So what are the reasons for buying an e-reader? Well, even though I was excited by the idea of an e-reader, I didn’t feel the visceral need to run out and buy one like I felt with the iPod. I remember seeing the commercial and thinking, “I NEED to have one of those things!” I felt the same with the VCR and the DVD players. I remember seeing what may have been the first e-reader back in the early 1990s – it was called the Sony Dataman. Even then while I loved the idea of the Dataman, I didn’t see the need to buy one. Glad I didn’t, it bombed and was quickly removed from the shelves.
There is the immediacy of downloading a book. It’s certainly an advantage when you’re standing in an airport book shop and you can’t find exactly what you’re looking for. And if you get bored with one book, you can easily find another one. But you certainly can’t load your e-book reader up with all those books you’ve been meaning to read – like you are able to do with the iPod. That made the iPod an even cooler investment – I could load my entire music library on this little thing. I’m certainly not about to scan books and put them on my e-reader.
What will the iPad mean to all of this? Well, as we all know it’s in color and it’s not just an e-book reader, it’s a multimedia player. That may be worth the money – movies, music, internet, books all on one device. It’s a big iPhone that doesn’t make calls. But it is better for viewing comics than any other e-reader out there. You know, I downloaded a few comics on my iPhone and out of force of habit after I read them I bagged and boarded my phone. I couldn’t find the damn thing for a week. Will these devices kill the comic collector marker – or make the comic more collectible?
I think that there are a lot of people who just want a book or the comic or the magazine and don’t really care about a digital version. I also think that publishers aren’t doing enough to incentivize people enough to drop a couple hundred bucks for one of these things. Right now they are very elitist devices. They have to get cheaper. A guy buying $100 worth of comics a month is not necessarily going to spend several hundred dollars in order to buy comics from a limited list of comic book publishers who currently offer a good digital comic. I think the iPad has the potential to bring new or lapsed readers in to comics and graphic novels, the way book stores found new readers for the medium. Someone who owns the iPad might be surfing around the bookstore and see some Iron Man comics and think, “I loved the movie and I haven’t read a comic in years, I’ll spend a couple of bucks on a comic.”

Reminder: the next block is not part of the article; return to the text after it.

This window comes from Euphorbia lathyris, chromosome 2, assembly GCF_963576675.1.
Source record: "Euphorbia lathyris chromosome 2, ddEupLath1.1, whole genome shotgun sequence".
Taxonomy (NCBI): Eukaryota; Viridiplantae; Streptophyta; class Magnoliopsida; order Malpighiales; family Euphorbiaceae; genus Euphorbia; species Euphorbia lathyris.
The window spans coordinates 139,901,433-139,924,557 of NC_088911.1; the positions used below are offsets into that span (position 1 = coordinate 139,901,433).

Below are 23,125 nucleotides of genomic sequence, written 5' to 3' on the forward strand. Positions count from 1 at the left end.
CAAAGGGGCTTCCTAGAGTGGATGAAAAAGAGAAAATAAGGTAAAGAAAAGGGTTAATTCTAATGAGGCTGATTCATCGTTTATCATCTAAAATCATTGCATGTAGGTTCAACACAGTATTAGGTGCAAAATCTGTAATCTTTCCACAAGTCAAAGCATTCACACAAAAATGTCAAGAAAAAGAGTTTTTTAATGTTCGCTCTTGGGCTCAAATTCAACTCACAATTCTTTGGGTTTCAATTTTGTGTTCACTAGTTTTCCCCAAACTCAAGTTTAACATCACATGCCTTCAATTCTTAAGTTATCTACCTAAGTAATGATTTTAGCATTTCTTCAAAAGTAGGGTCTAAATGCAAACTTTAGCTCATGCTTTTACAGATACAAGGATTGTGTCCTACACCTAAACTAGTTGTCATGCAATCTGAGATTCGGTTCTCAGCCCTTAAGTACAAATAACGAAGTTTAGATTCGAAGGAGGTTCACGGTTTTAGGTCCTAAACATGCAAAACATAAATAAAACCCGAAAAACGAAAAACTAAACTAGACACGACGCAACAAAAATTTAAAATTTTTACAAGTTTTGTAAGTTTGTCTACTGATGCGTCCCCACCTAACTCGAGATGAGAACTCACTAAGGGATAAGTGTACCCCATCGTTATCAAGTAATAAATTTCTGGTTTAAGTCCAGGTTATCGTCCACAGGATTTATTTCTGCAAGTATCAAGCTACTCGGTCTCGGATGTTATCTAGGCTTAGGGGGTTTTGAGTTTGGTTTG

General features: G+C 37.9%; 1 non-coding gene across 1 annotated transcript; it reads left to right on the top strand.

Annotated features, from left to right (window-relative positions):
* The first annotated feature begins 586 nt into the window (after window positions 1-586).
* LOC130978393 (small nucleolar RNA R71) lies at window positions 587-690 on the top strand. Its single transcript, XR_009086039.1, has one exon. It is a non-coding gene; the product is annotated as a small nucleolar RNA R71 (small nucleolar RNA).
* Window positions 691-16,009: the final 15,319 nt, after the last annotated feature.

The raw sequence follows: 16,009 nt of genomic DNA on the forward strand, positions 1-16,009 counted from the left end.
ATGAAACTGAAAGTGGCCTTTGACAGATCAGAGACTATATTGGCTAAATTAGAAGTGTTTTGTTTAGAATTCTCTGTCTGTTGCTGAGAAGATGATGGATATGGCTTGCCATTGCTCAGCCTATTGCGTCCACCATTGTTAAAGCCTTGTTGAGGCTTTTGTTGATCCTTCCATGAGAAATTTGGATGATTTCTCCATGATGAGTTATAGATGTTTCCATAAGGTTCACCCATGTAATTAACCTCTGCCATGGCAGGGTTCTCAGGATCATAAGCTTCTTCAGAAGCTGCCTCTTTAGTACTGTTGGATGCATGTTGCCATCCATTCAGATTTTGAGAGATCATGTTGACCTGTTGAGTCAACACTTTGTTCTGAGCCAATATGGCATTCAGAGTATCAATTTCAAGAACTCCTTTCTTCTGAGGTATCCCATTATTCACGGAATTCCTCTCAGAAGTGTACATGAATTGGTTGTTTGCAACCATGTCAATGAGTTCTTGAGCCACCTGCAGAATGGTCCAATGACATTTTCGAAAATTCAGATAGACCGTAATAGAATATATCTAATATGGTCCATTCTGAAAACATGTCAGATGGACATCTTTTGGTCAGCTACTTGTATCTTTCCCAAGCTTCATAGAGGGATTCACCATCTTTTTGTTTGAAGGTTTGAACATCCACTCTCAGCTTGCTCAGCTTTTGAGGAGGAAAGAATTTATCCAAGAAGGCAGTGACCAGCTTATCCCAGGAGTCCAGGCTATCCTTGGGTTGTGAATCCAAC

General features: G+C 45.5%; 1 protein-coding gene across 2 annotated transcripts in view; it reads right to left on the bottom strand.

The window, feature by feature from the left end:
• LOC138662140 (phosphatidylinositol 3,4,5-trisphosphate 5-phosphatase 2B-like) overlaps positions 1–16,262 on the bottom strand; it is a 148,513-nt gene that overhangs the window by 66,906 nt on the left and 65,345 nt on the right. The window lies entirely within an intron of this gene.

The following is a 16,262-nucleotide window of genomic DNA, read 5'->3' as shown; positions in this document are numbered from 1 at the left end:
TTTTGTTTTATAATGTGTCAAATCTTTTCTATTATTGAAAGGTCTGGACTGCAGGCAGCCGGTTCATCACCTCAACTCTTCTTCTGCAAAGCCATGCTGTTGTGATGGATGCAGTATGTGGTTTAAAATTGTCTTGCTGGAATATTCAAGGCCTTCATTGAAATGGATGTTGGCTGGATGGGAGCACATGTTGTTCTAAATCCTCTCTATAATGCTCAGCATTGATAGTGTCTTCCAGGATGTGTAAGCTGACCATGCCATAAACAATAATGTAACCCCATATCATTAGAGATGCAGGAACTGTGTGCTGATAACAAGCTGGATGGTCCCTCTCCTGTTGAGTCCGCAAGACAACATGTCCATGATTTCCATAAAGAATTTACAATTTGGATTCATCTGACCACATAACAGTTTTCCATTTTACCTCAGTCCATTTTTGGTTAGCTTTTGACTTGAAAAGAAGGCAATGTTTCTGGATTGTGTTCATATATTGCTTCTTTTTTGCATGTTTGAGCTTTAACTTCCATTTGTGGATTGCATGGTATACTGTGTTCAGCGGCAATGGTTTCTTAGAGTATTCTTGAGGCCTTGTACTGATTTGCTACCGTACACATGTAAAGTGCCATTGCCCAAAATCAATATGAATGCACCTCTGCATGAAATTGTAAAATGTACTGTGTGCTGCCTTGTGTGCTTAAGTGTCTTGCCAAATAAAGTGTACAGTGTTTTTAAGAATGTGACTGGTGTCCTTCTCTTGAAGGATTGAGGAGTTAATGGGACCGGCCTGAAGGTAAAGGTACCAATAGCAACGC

This is why I think that digital distribution for comics and graphic novels are potentially a bigger growth market than digital is for other categories. While graphic novel distribution has grown and it’s easier to find a graphic novel, not so for the comic book. Outside the direct market shops and bookstore chains they are almost impossible to find. It is even harder to find one that isn’t a super-hero book or an Archie comic. Printed books will survive; comic book shops and bookstores will survive for many years to come. But publishers need to be more creative in using the digital book to drive people to the printed book and vice versa.
So, I agree with a comic book industry executive who, during our discussion of the business over drinks recently said, “The iPad is the new newsstand.” In its day, the newsstand serviced millions and millions of readers. It fueled the fire of reading. Adding another avenue that will get books into the hands of people and turning them into readers.